Here are the latest stories about East River Park and the East Side Coastal Resiliency Plan. To read news about other resiliency projects, climate change and environmental justice, see our Resiliency News page. To read the 21st Century history of East River Park and links to plans and documents, see our History and Resources page. News about East River Park from 2022 here.
Articles on this page are included if they have to do with East River Park and sustainability in the neighborhood. Partisan news may be included and is not an endorsement of any candidate. To read the complete article of any listed below, use the link on the name of the publication.
Reopenings of Closed East River Park Sections Pushed Back, But City Insists Project Is Still on Time
Will the contentious project actually hit its 2026 deadline? The city says yes, and is already reopening some areas,
By Max Rivlin-Nadler, May 31, 2023, Hellgate
Residents maybe had reason to worry—in a presentation to a community advisory board right before Memorial Day weekend, the DDC pushed back its estimated completion dates for parts of the East Side Coastal Resiliency project, its name for the park demolition and reconstruction, as well as its surrounding floodwater management plan. Overall, however, DDC insisted that an end of 2026 deadline was still in sight.
Workers demolish the south ramp to East River Park at Houston Street
May 17, 2023, EVGrieve
The demolition/reconstruction of East River Park continues its northern march. Most recently workers have demolished the south ramp at the Houston Street overpass…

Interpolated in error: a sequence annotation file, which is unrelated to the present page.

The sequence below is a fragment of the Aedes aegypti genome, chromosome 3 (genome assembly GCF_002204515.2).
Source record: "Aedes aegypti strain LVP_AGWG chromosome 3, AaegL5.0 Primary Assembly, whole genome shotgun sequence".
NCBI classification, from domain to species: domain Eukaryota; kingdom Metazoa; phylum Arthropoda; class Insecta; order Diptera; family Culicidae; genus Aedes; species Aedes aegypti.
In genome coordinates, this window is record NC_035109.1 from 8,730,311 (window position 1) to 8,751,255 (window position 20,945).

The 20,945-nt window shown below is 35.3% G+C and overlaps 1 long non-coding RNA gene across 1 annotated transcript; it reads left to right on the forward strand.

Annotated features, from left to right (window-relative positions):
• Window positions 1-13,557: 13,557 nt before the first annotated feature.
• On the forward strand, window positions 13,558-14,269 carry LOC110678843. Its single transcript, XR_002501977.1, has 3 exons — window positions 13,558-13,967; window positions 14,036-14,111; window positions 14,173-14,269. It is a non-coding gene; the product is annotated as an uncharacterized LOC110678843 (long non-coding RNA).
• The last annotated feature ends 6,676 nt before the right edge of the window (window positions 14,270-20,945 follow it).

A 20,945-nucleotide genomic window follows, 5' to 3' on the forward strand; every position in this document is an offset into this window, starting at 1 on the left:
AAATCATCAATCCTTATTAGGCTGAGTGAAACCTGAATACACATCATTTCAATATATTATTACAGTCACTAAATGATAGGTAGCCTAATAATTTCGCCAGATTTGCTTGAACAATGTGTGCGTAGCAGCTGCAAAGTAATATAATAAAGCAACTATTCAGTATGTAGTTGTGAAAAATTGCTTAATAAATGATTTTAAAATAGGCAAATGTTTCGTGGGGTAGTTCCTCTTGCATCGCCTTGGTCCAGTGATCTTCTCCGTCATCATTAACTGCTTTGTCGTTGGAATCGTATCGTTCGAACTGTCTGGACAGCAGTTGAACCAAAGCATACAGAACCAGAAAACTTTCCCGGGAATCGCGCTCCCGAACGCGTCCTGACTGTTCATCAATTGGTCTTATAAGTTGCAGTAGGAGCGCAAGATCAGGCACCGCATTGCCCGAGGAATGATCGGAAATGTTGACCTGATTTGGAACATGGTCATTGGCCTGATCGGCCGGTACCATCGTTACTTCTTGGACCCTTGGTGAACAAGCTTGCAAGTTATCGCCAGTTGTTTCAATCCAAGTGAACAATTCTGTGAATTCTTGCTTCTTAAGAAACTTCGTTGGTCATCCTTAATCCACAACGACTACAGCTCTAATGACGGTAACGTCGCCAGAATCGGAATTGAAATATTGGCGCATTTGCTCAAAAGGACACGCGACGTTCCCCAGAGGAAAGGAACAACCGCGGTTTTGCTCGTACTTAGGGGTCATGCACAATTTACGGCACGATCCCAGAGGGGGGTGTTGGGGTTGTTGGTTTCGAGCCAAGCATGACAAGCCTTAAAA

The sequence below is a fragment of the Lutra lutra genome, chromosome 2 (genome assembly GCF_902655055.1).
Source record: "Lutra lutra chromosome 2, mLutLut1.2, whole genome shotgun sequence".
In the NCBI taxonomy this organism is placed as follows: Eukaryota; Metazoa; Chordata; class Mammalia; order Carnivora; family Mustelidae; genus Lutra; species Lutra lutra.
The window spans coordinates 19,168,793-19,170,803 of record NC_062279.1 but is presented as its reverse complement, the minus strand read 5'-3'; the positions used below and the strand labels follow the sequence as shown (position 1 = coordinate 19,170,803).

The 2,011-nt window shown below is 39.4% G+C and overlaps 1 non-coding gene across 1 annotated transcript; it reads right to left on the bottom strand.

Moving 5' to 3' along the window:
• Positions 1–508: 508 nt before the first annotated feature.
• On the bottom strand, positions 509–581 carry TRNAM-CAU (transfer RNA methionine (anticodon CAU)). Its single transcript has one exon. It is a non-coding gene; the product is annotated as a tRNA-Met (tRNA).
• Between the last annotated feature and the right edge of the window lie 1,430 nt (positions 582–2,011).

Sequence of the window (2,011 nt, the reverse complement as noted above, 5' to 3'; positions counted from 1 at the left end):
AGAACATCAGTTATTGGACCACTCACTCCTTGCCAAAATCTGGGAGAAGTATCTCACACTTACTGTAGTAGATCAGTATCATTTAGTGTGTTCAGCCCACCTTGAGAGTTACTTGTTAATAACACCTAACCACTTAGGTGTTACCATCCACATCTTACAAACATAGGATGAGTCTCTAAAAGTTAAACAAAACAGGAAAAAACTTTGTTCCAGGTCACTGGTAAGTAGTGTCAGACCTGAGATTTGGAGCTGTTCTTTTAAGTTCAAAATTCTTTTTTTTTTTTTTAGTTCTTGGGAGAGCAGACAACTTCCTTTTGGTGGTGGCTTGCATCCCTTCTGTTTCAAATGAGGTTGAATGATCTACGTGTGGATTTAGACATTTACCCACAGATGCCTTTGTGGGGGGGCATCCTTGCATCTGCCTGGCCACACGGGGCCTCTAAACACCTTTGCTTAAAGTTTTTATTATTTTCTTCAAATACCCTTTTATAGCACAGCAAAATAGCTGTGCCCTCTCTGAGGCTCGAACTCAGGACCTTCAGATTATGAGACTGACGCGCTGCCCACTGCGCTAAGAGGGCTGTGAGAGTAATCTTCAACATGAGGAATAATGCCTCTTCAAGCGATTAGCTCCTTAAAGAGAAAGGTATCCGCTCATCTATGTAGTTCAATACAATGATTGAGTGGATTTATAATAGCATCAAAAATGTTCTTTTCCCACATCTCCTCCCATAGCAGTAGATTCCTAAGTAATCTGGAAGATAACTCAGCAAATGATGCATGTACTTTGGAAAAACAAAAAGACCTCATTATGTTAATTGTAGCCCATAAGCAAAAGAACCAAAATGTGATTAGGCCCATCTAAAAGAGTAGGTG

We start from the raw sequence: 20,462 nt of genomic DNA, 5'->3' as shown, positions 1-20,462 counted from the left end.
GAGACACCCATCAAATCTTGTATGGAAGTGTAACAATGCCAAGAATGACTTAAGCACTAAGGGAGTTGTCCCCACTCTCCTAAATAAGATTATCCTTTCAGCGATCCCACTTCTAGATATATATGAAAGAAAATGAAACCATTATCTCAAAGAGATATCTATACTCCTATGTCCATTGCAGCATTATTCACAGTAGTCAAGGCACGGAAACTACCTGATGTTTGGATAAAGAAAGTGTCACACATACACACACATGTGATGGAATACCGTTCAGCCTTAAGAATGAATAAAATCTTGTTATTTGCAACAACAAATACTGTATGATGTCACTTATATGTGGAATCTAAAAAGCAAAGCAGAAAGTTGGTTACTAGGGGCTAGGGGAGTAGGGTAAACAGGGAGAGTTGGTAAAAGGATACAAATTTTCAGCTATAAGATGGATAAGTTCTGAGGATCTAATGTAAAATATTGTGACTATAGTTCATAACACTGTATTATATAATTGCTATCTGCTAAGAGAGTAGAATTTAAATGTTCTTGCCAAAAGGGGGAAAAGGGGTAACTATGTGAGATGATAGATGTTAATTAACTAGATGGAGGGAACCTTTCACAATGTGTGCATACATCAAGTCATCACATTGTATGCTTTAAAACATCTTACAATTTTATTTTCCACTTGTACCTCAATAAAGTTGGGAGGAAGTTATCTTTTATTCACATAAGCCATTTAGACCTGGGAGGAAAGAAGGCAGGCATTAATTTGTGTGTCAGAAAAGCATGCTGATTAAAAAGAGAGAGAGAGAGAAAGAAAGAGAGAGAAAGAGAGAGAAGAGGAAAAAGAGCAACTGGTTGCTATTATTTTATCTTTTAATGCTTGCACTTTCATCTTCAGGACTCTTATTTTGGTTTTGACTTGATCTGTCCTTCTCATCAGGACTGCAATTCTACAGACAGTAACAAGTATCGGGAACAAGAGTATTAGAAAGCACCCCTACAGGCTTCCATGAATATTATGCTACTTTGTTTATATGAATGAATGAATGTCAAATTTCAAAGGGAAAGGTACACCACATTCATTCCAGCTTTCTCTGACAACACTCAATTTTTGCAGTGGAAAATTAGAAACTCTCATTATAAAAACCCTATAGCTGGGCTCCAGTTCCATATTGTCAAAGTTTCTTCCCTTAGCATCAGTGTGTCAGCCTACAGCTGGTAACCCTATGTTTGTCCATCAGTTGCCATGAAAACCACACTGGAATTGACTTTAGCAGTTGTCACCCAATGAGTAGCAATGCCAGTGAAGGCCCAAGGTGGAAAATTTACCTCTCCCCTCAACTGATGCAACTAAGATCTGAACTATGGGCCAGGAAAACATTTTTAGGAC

NYC completes work on East Side Coastal Resiliency project’s first phase, Stuyvesant Cove Park in Manhattan
By Josh Niland Jun 2, ’23, Archinect
This Wednesday marked the long-awaited opening of BIG’s planned Stuyvesant Cove Park in Manhattan, marking an end to what was for some a contentious process that drew ire from various community groups on the two-year path towards its eventual completion.
New York City Begins Its Climate Change Reckoning on the Lower East Side, the Hard Way
By Delaney Dryfoos, March 13, 2023, Inside Climate News
The city redesigned much of a $1.5 billion floodwall project along the East River without any community input, shattering trust. Now, New York is pursuing similar climate resiliency projects in Manhattan that Mayor Eric Adams calls “complex, novel and unparalleled compared to any other American city.”
…The first phase, now called the East Side Coastal Resiliency Project, was described by city and federal officials in 2014 as a “nature as buffer” approach that would allow the beloved East River Park, built by Robert Moses in the 1930s, to flood during climate-amplified extreme weather events. Officials said that phase would cost $770 million and be finished in as little as four years.
None of that turned out to be true.